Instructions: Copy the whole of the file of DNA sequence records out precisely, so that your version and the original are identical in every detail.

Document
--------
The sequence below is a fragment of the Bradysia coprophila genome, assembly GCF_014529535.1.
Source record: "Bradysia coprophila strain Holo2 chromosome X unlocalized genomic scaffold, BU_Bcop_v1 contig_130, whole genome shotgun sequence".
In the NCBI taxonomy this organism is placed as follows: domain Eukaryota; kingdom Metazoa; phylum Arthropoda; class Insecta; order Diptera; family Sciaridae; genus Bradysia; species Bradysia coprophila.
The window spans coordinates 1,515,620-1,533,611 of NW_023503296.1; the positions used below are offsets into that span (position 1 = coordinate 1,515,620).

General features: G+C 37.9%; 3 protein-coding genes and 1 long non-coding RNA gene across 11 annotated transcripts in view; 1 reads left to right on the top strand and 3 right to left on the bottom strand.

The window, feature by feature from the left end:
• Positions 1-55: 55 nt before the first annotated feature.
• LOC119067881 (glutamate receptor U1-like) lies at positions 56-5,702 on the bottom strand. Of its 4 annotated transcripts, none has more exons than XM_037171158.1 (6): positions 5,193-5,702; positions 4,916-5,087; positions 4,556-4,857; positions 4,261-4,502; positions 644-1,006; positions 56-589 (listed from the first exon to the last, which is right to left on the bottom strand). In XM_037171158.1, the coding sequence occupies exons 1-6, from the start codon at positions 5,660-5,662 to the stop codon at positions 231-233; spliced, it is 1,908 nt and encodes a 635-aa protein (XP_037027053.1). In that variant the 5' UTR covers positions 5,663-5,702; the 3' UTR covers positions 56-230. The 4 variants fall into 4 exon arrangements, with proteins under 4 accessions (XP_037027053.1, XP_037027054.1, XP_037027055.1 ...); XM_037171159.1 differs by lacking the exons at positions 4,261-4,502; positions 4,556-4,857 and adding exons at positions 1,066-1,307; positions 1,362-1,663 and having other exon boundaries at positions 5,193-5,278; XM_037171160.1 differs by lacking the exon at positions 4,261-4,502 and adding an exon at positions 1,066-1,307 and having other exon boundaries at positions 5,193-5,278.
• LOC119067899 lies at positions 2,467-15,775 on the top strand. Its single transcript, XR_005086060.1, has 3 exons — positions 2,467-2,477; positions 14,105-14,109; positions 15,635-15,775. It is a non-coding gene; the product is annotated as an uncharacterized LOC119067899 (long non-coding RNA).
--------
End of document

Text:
The sequence below is a fragment of the Bradysia coprophila genome, assembly GCF_014529535.1.
Source record: "Bradysia coprophila strain Holo2 chromosome X unlocalized genomic scaffold, BU_Bcop_v1 contig_130, whole genome shotgun sequence".
In the NCBI taxonomy this organism is placed as follows: domain Eukaryota; kingdom Metazoa; phylum Arthropoda; class Insecta; order Diptera; family Sciaridae; genus Bradysia; species Bradysia coprophila.
The window spans coordinates 1,515,620-1,533,611 of NW_023503296.1; the positions used below are offsets into that span (position 1 = coordinate 1,515,620).

General features: G+C 37.9%; 3 protein-coding genes and 1 long non-coding RNA gene across 11 annotated transcripts in view; 1 reads left to right on the top strand and 3 right to left on the bottom strand.

The window, feature by feature from the left end:
• Positions 1-55: 55 nt before the first annotated feature.
• LOC119067881 (glutamate receptor U1-like) lies at positions 56-5,702 on the bottom strand. Of its 4 annotated transcripts, none has more exons than XM_037171158.1 (6): positions 5,193-5,702; positions 4,916-5,087; positions 4,556-4,857; positions 4,261-4,502; positions 644-1,006; positions 56-589 (listed from the first exon to the last, which is right to left on the bottom strand). In XM_037171158.1, the coding sequence occupies exons 1-6, from the start codon at positions 5,660-5,662 to the stop codon at positions 231-233; spliced, it is 1,908 nt and encodes a 635-aa protein (XP_037027053.1). In that variant the 5' UTR covers positions 5,663-5,702; the 3' UTR covers positions 56-230. The 4 variants fall into 4 exon arrangements, with proteins under 4 accessions (XP_037027053.1, XP_037027054.1, XP_037027055.1 ...); XM_037171159.1 differs by lacking the exons at positions 4,261-4,502; positions 4,556-4,857 and adding exons at positions 1,066-1,307; positions 1,362-1,663 and having other exon boundaries at positions 5,193-5,278; XM_037171160.1 differs by lacking the exon at positions 4,261-4,502 and adding an exon at positions 1,066-1,307 and having other exon boundaries at positions 5,193-5,278.
• LOC119067899 lies at positions 2,467-15,775 on the top strand. Its single transcript, XR_005086060.1, has 3 exons — positions 2,467-2,477; positions 14,105-14,109; positions 15,635-15,775. It is a non-coding gene; the product is annotated as an uncharacterized LOC119067899 (long non-coding RNA).